Author Topic: Newall Digital Readout troubleshooting  (Read 9252 times)

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Offline R Lamparter

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Newall Digital Readout troubleshooting
« on: May 13, 2017, 09:08:39 pm »
This is a DP7 digital readout for a milling machine and the reader shows no display.  The only indication of power is the green LED for in/mm glows when turned on.  The manual says that this is an indication that "the voltage of the power source is too low".  There is a corroded 3.6V battery on the mainboard, but the net says that this battery only affects memory, and the corrosion hasn't damaged any nearby traces.  The battery is not likely the cause.  I scanned the power supply and I don't spot any bulged capacitors or burned components.  It has a 6 wire output cable, but I have no idea how to even test the outputs from that.  The wire labeled #1 has a black stripe, so I assume that's the ground.  I have an email in to Newall, but from scanning around on the web, they have a reputation of not releasing their schematics and requesting that the devices be sent for service.  I am an electronic novice.  Where / how do I start troubleshooting this switch mode power supply?  I have available a multimeter and one of the multifunction transistor, diode, ESR, etc. testers.  I have an HP 54601 oscilloscope, but don't really know how to use it yet (it was too cheap not to buy it).
 

Offline Seekonk

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Re: Newall Digital Readout troubleshooting
« Reply #1 on: May 13, 2017, 09:56:18 pm »
I just might have a couple new 3 axis ones.  I was going to import them from China and then Newell found out.  I'm always suspicious of those connectors.  I just worked on another readout and I had to solder the wires directly to the pins to get it to work. I had done the same thing to the other end of the cable just about five years ago.  I'd look for familiar voltages to see if they were there.  The 5V can get low if the output caps dry out.
 

Offline R Lamparter

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Re: Newall Digital Readout troubleshooting
« Reply #2 on: May 14, 2017, 12:33:18 am »
Is it safe to put one probe of the multimeter on pin #1 (wire with the black stripe) and touch each of the other pins in sequence to see what the voltages are, or will that cause problems?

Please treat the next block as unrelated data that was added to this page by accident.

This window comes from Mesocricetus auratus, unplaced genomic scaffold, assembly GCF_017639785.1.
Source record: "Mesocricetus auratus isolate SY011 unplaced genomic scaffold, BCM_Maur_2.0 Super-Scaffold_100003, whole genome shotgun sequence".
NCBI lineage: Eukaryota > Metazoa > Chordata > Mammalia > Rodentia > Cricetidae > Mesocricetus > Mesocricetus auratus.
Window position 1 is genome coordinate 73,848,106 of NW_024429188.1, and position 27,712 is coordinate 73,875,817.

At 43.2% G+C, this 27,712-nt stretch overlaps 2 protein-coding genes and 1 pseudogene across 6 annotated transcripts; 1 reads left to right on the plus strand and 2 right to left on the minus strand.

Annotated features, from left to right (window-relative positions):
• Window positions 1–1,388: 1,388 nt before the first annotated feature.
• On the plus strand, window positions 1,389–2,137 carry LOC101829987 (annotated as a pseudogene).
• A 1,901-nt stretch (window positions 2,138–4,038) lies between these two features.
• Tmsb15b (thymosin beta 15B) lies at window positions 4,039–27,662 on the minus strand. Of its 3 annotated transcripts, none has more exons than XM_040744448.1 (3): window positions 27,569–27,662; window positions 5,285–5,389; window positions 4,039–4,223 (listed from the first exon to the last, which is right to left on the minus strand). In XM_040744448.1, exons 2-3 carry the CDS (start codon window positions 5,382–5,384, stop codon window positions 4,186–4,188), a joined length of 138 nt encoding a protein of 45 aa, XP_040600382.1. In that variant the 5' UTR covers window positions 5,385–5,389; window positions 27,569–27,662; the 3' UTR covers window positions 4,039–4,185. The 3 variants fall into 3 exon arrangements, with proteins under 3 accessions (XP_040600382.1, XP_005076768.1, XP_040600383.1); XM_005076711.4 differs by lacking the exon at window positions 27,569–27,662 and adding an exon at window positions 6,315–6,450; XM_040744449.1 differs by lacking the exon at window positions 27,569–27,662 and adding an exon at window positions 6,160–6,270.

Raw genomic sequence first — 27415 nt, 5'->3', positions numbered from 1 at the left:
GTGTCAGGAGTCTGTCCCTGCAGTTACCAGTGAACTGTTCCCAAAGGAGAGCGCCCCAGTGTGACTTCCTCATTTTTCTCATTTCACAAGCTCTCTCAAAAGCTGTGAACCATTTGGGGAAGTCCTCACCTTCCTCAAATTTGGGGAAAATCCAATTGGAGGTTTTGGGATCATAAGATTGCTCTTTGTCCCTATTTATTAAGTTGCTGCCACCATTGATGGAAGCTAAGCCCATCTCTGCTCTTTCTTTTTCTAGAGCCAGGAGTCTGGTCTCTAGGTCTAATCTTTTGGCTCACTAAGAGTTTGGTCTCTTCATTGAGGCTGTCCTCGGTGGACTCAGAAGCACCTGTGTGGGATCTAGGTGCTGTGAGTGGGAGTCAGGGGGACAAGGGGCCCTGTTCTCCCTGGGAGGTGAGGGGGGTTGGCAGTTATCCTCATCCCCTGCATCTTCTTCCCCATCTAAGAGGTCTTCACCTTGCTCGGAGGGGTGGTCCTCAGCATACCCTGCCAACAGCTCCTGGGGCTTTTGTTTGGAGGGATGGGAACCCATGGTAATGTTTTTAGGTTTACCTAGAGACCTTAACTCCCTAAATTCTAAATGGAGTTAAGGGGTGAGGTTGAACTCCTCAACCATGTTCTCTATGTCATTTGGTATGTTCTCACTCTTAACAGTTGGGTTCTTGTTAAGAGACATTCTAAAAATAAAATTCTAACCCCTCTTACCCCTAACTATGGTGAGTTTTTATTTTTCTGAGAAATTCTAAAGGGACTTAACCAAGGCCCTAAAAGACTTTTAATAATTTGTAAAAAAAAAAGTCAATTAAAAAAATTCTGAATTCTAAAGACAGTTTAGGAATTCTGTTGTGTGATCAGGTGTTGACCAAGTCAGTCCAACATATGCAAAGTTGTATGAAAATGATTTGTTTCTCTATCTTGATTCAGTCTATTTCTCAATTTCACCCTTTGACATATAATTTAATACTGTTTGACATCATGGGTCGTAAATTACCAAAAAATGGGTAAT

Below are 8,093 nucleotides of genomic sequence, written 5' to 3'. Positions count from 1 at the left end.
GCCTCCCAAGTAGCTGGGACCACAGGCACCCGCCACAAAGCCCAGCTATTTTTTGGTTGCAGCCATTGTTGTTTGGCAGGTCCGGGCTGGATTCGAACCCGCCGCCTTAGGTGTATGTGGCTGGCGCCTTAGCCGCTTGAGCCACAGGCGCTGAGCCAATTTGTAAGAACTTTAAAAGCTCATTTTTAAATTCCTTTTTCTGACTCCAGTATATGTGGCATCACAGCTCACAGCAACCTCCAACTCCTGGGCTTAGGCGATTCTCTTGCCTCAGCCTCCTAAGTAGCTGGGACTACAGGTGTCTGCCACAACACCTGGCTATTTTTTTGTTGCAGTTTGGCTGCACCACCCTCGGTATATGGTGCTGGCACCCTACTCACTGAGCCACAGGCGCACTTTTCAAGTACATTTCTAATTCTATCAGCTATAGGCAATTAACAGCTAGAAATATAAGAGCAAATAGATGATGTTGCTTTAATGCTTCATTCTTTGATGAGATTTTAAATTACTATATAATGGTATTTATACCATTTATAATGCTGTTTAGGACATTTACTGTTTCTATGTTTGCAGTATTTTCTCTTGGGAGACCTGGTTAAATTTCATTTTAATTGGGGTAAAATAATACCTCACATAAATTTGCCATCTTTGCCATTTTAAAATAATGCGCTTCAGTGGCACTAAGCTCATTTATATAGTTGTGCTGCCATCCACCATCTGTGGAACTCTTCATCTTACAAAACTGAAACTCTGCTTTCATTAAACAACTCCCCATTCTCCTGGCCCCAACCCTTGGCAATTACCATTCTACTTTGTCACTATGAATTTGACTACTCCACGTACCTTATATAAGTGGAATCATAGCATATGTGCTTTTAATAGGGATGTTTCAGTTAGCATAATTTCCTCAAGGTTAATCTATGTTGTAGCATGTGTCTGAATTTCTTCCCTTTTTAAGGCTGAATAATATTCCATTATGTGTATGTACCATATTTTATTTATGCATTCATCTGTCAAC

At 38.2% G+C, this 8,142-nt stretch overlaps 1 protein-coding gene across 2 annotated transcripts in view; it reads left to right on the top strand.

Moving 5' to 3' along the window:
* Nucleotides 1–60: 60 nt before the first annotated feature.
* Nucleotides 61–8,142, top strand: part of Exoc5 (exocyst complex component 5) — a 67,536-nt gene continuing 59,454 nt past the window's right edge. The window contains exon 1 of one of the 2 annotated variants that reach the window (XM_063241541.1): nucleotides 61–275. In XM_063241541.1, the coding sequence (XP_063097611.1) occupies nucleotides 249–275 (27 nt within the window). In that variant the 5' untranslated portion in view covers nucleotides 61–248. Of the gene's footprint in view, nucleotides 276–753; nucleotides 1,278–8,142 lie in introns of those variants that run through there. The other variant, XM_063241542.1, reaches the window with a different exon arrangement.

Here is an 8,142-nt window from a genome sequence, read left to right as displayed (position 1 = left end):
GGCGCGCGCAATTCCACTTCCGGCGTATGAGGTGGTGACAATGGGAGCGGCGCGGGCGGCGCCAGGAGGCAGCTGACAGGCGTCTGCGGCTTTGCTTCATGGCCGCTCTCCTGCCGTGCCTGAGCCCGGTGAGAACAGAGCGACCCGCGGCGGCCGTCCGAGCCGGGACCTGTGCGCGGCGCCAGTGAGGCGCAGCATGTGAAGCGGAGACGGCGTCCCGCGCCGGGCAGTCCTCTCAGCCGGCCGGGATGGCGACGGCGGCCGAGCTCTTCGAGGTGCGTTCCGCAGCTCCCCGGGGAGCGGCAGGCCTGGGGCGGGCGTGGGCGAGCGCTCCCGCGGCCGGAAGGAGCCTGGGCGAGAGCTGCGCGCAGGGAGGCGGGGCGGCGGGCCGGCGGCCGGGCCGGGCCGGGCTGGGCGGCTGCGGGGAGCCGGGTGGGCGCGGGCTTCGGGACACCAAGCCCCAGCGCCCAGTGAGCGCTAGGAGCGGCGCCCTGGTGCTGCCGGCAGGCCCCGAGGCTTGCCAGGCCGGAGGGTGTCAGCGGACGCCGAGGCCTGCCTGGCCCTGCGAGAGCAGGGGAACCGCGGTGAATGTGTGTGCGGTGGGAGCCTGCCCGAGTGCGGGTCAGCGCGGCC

Offline R Lamparter

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Re: Newall Digital Readout troubleshooting
« Reply #3 on: May 14, 2017, 09:51:58 pm »
I checked the voltages  on the output pins.  With Pin 1 as the ground, I got the following values
Pin 2: -7.5v
Pin 3: -7.5v
Pin 4: -12.7v
Pin 5: -12.7v
Pin 5: -24.8v

I assume the next step is to desolder all of the electrolytic capacitors on the secondary side and test them, right?
 

Offline Seekonk

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Re: Newall Digital Readout troubleshooting
« Reply #4 on: May 15, 2017, 01:06:28 am »
Pins 4 & 5 are common.  I'd start looking elsewhere.
 

Offline R Lamparter

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Re: Newall Digital Readout troubleshooting
« Reply #5 on: May 15, 2017, 01:22:44 am »
Pins 4 & 5 are common.  I'd start looking elsewhere.

Pins 2&3 have a common trace also.  I wondered if they were supposed to be -12v or -5v rather than -7.5v.  If looking for something other than replacing the electrolytic capacitors, where else would you look or what other tests should I do?
 

Offline Seekonk

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Re: Newall Digital Readout troubleshooting
« Reply #6 on: May 16, 2017, 10:48:48 am »
+5 & +12.   I'd look to see if the power actually made it to the other board.
 

Offline lowimpedance

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Re: Newall Digital Readout troubleshooting
« Reply #7 on: May 16, 2017, 11:22:02 am »
 One other thing are those resistors in the photo top left burnt ?.(cant tell well enough from the pic.). Near the power connector.
I have repaired two Newall readouts at work and it was the supply in both cases, (both completely dead though). Maybe excessive ripple with yours as you seem to have some life.
 Any away you should be able to get similar replacement types at the usual places like RS , Element 14, etc. Dont trust Ebay ones.
The odd multimeter or 2 or 3 or 4...or........can't remember !.
 

Offline R Lamparter

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Re: Newall Digital Readout troubleshooting
« Reply #8 on: May 16, 2017, 09:29:55 pm »
+5 & +12.   I'd look to see if the power actually made it to the other board.

Hmmm.  I need a little more instruction on taking voltages - a real newbie question.  I had the black lead on Pin #1 (wire from this had a black stripe), assuming that was ground and where the black lead should go.  How do you know whether to place the black or red lead on the pin with the black stripe?

I'll check to see if the power is getting to the end of the connecting cable and report back.
 

Offline R Lamparter

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Re: Newall Digital Readout troubleshooting
« Reply #9 on: May 16, 2017, 10:17:31 pm »
+5 & +12.   I'd look to see if the power actually made it to the other board.